– PhiNotPi
    Aug 2 '12 at 18:26


import sha
R=lambda x,y:x+int(sha.new('%d_%d'%(x,y)).hexdigest(),16)%(y-x)
  • \$\begingroup\$ Gives you the same output if you provide the same x and y. \$\endgroup\$
    – MrZander
    Jul 31 '12 at 22:29
  • \$\begingroup\$ @MrZander: the way I interpret the spec, that is inevitable. \$\endgroup\$ Jul 31 '12 at 23:38
  • 1
    \$\begingroup\$ Hardly "innovative", why not just multiply it by the time or something like that? \$\endgroup\$
    – MrZander
    Aug 1 '12 at 0:01
  • \$\begingroup\$ @MrZander because time is external source. If you can use time then just take microseconds since boot and map it to the given range. \$\endgroup\$
    – shiona
    Aug 1 '12 at 9:33
  • \$\begingroup\$ Maybe I am interpreting it differently. I see "external source to generate the random" as an external source designed for random number generation. Up for interpretation, I guess. \$\endgroup\$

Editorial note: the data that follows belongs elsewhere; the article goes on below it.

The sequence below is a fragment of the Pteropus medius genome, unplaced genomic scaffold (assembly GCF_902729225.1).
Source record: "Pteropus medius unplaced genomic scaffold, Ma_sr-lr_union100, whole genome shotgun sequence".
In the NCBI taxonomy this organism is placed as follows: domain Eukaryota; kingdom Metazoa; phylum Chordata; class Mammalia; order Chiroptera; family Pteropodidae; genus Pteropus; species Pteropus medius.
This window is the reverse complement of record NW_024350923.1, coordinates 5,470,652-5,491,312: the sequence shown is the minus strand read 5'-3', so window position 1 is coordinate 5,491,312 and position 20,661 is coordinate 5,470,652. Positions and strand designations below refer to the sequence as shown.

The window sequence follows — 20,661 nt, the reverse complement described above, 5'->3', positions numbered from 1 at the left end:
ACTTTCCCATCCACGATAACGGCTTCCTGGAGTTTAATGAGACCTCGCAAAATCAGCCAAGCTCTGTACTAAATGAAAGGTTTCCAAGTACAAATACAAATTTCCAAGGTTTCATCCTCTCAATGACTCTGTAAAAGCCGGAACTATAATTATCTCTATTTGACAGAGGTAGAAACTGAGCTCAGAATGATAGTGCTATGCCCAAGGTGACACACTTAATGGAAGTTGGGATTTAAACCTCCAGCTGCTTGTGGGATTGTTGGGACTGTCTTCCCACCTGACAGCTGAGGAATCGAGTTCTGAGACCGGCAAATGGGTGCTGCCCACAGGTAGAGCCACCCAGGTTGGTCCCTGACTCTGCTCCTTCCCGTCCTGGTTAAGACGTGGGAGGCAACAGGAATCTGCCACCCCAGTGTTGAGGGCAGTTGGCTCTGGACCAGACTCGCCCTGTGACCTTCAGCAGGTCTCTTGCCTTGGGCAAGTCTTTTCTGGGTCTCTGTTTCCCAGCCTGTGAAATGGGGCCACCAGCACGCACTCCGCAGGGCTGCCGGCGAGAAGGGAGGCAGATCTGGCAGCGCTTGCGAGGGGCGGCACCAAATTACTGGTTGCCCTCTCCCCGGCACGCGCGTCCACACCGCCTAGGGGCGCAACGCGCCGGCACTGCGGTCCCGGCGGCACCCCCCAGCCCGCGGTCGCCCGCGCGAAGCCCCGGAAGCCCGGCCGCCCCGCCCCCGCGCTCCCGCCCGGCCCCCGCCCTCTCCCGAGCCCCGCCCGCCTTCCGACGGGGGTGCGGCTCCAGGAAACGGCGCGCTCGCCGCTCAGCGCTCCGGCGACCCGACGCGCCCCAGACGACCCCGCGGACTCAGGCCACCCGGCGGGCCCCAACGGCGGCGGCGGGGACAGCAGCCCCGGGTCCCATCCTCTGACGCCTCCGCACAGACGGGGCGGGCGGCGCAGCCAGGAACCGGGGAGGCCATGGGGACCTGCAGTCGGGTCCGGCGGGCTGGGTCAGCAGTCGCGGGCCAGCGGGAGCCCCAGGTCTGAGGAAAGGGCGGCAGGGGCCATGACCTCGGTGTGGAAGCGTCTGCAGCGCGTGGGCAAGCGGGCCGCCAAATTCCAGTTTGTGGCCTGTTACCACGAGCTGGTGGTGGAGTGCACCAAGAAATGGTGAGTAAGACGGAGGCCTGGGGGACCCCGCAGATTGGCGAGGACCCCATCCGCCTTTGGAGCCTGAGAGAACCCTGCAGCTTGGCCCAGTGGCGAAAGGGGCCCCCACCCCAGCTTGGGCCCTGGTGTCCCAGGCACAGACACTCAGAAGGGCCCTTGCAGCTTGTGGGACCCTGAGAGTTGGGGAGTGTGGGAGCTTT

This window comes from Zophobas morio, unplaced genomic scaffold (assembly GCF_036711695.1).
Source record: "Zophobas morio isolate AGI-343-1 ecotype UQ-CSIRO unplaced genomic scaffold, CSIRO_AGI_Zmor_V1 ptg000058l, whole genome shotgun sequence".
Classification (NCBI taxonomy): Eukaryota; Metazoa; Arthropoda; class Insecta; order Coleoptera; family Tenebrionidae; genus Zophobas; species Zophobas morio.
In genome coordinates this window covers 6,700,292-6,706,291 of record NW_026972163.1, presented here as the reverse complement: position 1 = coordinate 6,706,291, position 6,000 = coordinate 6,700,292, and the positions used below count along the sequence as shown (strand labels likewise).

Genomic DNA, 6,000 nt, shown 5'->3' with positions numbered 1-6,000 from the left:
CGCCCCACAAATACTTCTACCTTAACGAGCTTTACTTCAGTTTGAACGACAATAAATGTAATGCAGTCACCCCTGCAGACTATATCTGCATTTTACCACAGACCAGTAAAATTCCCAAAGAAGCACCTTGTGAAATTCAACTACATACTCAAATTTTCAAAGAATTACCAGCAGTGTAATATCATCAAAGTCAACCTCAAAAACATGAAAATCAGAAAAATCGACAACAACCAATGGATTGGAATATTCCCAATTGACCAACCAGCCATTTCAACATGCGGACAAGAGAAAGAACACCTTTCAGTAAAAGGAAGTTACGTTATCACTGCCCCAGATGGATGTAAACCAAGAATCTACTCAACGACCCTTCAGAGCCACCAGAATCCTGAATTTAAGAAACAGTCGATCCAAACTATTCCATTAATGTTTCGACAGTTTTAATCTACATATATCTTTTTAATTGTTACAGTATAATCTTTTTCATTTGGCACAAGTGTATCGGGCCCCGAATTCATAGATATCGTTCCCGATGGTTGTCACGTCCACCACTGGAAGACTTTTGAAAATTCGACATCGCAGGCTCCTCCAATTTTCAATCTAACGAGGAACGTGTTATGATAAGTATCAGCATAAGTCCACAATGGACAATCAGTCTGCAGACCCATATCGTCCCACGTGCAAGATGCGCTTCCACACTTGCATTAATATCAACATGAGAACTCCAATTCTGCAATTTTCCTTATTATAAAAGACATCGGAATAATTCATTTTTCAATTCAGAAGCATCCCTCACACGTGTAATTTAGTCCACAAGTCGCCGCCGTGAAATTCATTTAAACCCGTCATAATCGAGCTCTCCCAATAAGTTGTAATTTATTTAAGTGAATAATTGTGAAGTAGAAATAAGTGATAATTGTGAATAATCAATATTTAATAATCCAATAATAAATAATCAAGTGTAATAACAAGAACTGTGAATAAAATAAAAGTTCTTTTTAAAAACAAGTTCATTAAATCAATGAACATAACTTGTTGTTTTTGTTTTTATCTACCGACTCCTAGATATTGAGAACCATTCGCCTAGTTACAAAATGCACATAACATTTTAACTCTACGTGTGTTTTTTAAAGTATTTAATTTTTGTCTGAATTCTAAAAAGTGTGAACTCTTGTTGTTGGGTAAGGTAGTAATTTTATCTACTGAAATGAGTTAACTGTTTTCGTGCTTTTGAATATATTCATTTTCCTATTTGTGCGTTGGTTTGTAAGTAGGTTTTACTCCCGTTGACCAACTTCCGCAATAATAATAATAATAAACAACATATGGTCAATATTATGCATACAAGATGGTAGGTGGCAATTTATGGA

– MrZander
    Aug 1 '12 at 16:48


function getRandom(x,y) {
    var c = 0;
    window.t=function (d) {
        for(z=0; z<g.length; z++) {

This is pretty disgusting really. Queries Twitter, via the JASONP API, for recent tweets containing the word "random", then it uses the ID's of each of the returned tweets to calculate the "random" number.

You might want to wait a few seconds in between each call of the function, also it doesn't return a value, it just outputs one to the console. (Told you it was disgusting).

You can try it here.

  • 3
    \$\begingroup\$ Nice idea, but without using ANY [...] external source. \$\endgroup\$